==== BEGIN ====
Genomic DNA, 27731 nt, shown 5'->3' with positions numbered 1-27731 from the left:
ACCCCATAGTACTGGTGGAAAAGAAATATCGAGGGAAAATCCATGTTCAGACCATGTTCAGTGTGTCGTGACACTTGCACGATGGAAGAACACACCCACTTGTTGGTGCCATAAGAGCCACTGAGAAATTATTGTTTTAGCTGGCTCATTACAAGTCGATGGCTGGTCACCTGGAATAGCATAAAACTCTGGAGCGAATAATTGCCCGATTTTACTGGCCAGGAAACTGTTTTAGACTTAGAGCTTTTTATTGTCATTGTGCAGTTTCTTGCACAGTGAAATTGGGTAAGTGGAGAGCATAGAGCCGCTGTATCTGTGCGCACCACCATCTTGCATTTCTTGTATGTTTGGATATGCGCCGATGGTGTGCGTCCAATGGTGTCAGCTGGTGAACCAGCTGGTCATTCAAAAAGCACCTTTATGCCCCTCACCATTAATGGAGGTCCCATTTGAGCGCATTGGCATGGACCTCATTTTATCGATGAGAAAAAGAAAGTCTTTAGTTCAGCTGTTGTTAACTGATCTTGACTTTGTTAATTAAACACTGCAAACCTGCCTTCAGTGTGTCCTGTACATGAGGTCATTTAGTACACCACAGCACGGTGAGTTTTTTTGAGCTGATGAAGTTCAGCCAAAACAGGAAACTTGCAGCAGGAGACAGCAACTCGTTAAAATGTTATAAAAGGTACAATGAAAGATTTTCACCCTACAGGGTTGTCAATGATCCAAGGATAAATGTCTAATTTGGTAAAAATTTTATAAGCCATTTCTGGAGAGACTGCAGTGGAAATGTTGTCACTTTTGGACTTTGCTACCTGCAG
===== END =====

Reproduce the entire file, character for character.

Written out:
Genomic DNA, 27731 nt, shown 5'->3' with positions numbered 1-27731 from the left:
ACCCCATAGTACTGGTGGAAAAGAAATATCGAGGGAAAATCCATGTTCAGACCATGTTCAGTGTGTCGTGACACTTGCACGATGGAAGAACACACCCACTTGTTGGTGCCATAAGAGCCACTGAGAAATTATTGTTTTAGCTGGCTCATTACAAGTCGATGGCTGGTCACCTGGAATAGCATAAAACTCTGGAGCGAATAATTGCCCGATTTTACTGGCCAGGAAACTGTTTTAGACTTAGAGCTTTTTATTGTCATTGTGCAGTTTCTTGCACAGTGAAATTGGGTAAGTGGAGAGCATAGAGCCGCTGTATCTGTGCGCACCACCATCTTGCATTTCTTGTATGTTTGGATATGCGCCGATGGTGTGCGTCCAATGGTGTCAGCTGGTGAACCAGCTGGTCATTCAAAAAGCACCTTTATGCCCCTCACCATTAATGGAGGTCCCATTTGAGCGCATTGGCATGGACCTCATTTTATCGATGAGAAAAAGAAAGTCTTTAGTTCAGCTGTTGTTAACTGATCTTGACTTTGTTAATTAAACACTGCAAACCTGCCTTCAGTGTGTCCTGTACATGAGGTCATTTAGTACACCACAGCACGGTGAGTTTTTTTGAGCTGATGAAGTTCAGCCAAAACAGGAAACTTGCAGCAGGAGACAGCAACTCGTTAAAATGTTATAAAAGGTACAATGAAAGATTTTCACCCTACAGGGTTGTCAATGATCCAAGGATAAATGTCTAATTTGGTAAAAATTTTATAAGCCATTTCTGGAGAGACTGCAGTGGAAATGTTGTCACTTTTGGACTTTGCTACCTGCAG